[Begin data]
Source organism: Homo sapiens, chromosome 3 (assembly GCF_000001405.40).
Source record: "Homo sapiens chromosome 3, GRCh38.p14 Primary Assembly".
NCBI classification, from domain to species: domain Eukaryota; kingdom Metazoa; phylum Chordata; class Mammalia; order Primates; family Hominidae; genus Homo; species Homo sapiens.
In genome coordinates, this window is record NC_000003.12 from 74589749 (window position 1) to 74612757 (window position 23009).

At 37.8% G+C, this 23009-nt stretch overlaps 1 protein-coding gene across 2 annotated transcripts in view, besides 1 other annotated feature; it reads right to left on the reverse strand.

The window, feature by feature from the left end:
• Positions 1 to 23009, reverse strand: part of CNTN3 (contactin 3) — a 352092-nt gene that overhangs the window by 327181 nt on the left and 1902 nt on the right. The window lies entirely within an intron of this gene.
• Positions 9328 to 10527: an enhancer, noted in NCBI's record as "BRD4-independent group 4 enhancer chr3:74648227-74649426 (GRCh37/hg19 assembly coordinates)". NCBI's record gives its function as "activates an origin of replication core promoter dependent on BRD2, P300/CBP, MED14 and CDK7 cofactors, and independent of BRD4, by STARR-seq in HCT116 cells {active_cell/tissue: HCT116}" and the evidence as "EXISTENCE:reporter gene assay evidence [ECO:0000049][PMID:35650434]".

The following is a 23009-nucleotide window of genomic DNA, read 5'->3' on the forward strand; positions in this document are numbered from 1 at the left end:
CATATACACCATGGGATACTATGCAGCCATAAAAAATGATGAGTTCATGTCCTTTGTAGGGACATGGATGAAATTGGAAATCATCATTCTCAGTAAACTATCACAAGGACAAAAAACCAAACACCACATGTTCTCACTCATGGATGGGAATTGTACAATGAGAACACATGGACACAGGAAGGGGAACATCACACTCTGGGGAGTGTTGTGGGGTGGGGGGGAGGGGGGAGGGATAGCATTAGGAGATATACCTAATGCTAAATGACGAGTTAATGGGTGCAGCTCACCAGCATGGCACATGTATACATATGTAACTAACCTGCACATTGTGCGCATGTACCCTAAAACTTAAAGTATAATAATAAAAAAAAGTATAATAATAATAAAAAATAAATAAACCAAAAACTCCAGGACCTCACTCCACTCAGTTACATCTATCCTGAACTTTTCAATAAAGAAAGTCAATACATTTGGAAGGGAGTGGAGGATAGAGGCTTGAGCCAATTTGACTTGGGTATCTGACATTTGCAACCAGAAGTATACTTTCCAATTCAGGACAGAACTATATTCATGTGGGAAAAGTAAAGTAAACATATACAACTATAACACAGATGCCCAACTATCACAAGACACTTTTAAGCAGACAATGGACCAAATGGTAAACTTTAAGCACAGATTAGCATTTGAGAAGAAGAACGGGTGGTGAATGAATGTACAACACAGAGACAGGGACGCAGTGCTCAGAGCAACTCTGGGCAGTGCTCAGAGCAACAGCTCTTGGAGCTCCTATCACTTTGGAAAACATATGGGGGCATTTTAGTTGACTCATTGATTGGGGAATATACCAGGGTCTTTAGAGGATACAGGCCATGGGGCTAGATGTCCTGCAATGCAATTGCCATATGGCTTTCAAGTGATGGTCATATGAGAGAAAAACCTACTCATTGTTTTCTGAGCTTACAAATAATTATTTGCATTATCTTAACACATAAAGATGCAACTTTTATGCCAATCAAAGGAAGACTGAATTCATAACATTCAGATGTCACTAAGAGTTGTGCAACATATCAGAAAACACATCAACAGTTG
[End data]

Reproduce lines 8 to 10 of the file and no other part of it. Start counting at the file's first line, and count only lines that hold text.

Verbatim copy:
• Positions 9328 to 10527: an enhancer, noted in NCBI's record as "BRD4-independent group 4 enhancer chr3:74648227-74649426 (GRCh37/hg19 assembly coordinates)". NCBI's record gives its function as "activates an origin of replication core promoter dependent on BRD2, P300/CBP, MED14 and CDK7 cofactors, and independent of BRD4, by STARR-seq in HCT116 cells {active_cell/tissue: HCT116}" and the evidence as "EXISTENCE:reporter gene assay evidence [ECO:0000049][PMID:35650434]".

The following is a 23009-nucleotide window of genomic DNA, read 5'->3' on the forward strand; positions in this document are numbered from 1 at the left end:
CATATACACCATGGGATACTATGCAGCCATAAAAAATGATGAGTTCATGTCCTTTGTAGGGACATGGATGAAATTGGAAATCATCATTCTCAGTAAACTATCACAAGGACAAAAAACCAAACACCACATGTTCTCACTCATGGATGGGAATTGTACAATGAGAACACATGGACACAGGAAGGGGAACATCACACTCTGGGGAGTGTTGTGGGGTGGGGGGGAGGGGGGAGGGATAGCATTAGGAGATATACCTAATGCTAAATGACGAGTTAATGGGTGCAGCTCACCAGCATGGCACATGTATACATATGTAACTAACCTGCACATTGTGCGCATGTACCCTAAAACTTAAAGTATAATAATAAAAAAAAGTATAATAATAATAAAAAATAAATAAACCAAAAACTCCAGGACCTCACTCCACTCAGTTACATCTATCCTGAACTTTTCAATAAAGAAAGTCAATACATTTGGAAGGGAGTGGAGGATAGAGGCTTGAGCCAATTTGACTTGGGTATCTGACATTTGCAACCAGAAGTATACTTTCCAATTCAGGACAGAACTATATTCATGTGGGAAAAGTAAAGTAAACATATACAACTATAACACAGATGCCCAACTATCACAAGACACTTTTAAGCAGACAATGGACCAAATGGTAAACTTTAAGCACAGATTAGCATTTGAGAAGAAGAACGGGTGGTGAATGAATGTACAACACAGAGACAGGGACGCAGTGCTCAGAGCAACTCTGGGCAGTGCTCAGAGCAACAGCTCTTGGAGCTCCTATCACTTTGGAAAACATATGGGGGCATTTTAGTTGACTCATTGATTGGGGAATATACCAGGGTCTTTAGAGGATACAGGCCATGGGGCTAGATGTCCTGCAATGCAATTGCCATATGGCTTTCAAGTGATGGTCATATGAGAGAAAAACCTACTCATTGTTTTCTGAGCTTACAAATAATTATTTGCATTATCTTAACACATAAAGATGCAACTTTTATGCCAATCAAAGGAAGACTGAATTCATAACATTCAGATGTCACTAAGAGTTGTGCAACATATCAGAAAACACATCAACAGTTG